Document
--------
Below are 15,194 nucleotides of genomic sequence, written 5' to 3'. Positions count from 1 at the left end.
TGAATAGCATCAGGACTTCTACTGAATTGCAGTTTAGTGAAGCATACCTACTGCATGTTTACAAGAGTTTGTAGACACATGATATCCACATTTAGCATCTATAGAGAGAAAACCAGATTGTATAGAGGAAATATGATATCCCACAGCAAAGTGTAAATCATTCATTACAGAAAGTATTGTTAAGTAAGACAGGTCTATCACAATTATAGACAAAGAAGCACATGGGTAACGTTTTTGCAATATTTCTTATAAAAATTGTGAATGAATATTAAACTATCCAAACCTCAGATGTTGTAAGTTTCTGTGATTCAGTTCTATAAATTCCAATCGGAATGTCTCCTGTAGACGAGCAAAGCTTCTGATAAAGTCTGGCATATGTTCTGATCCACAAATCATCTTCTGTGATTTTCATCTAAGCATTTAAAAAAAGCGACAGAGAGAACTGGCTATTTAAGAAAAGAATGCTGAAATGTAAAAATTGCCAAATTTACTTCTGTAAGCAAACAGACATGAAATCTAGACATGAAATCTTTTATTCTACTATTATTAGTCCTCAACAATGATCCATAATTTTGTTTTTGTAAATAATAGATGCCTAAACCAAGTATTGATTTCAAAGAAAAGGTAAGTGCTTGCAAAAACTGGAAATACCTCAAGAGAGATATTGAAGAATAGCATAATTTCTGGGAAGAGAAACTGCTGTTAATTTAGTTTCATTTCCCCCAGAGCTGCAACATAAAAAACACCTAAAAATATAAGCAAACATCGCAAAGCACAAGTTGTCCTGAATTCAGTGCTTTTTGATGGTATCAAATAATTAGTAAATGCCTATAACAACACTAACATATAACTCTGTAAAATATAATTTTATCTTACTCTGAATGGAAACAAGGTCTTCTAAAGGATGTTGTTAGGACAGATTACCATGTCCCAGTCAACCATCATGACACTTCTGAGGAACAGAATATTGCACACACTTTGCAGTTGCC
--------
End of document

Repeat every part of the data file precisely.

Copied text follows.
Below are 15,194 nucleotides of genomic sequence, written 5' to 3'. Positions count from 1 at the left end.
TGAATAGCATCAGGACTTCTACTGAATTGCAGTTTAGTGAAGCATACCTACTGCATGTTTACAAGAGTTTGTAGACACATGATATCCACATTTAGCATCTATAGAGAGAAAACCAGATTGTATAGAGGAAATATGATATCCCACAGCAAAGTGTAAATCATTCATTACAGAAAGTATTGTTAAGTAAGACAGGTCTATCACAATTATAGACAAAGAAGCACATGGGTAACGTTTTTGCAATATTTCTTATAAAAATTGTGAATGAATATTAAACTATCCAAACCTCAGATGTTGTAAGTTTCTGTGATTCAGTTCTATAAATTCCAATCGGAATGTCTCCTGTAGACGAGCAAAGCTTCTGATAAAGTCTGGCATATGTTCTGATCCACAAATCATCTTCTGTGATTTTCATCTAAGCATTTAAAAAAAGCGACAGAGAGAACTGGCTATTTAAGAAAAGAATGCTGAAATGTAAAAATTGCCAAATTTACTTCTGTAAGCAAACAGACATGAAATCTAGACATGAAATCTTTTATTCTACTATTATTAGTCCTCAACAATGATCCATAATTTTGTTTTTGTAAATAATAGATGCCTAAACCAAGTATTGATTTCAAAGAAAAGGTAAGTGCTTGCAAAAACTGGAAATACCTCAAGAGAGATATTGAAGAATAGCATAATTTCTGGGAAGAGAAACTGCTGTTAATTTAGTTTCATTTCCCCCAGAGCTGCAACATAAAAAACACCTAAAAATATAAGCAAACATCGCAAAGCACAAGTTGTCCTGAATTCAGTGCTTTTTGATGGTATCAAATAATTAGTAAATGCCTATAACAACACTAACATATAACTCTGTAAAATATAATTTTATCTTACTCTGAATGGAAACAAGGTCTTCTAAAGGATGTTGTTAGGACAGATTACCATGTCCCAGTCAACCATCATGACACTTCTGAGGAACAGAATATTGCACACACTTTGCAGTTGCC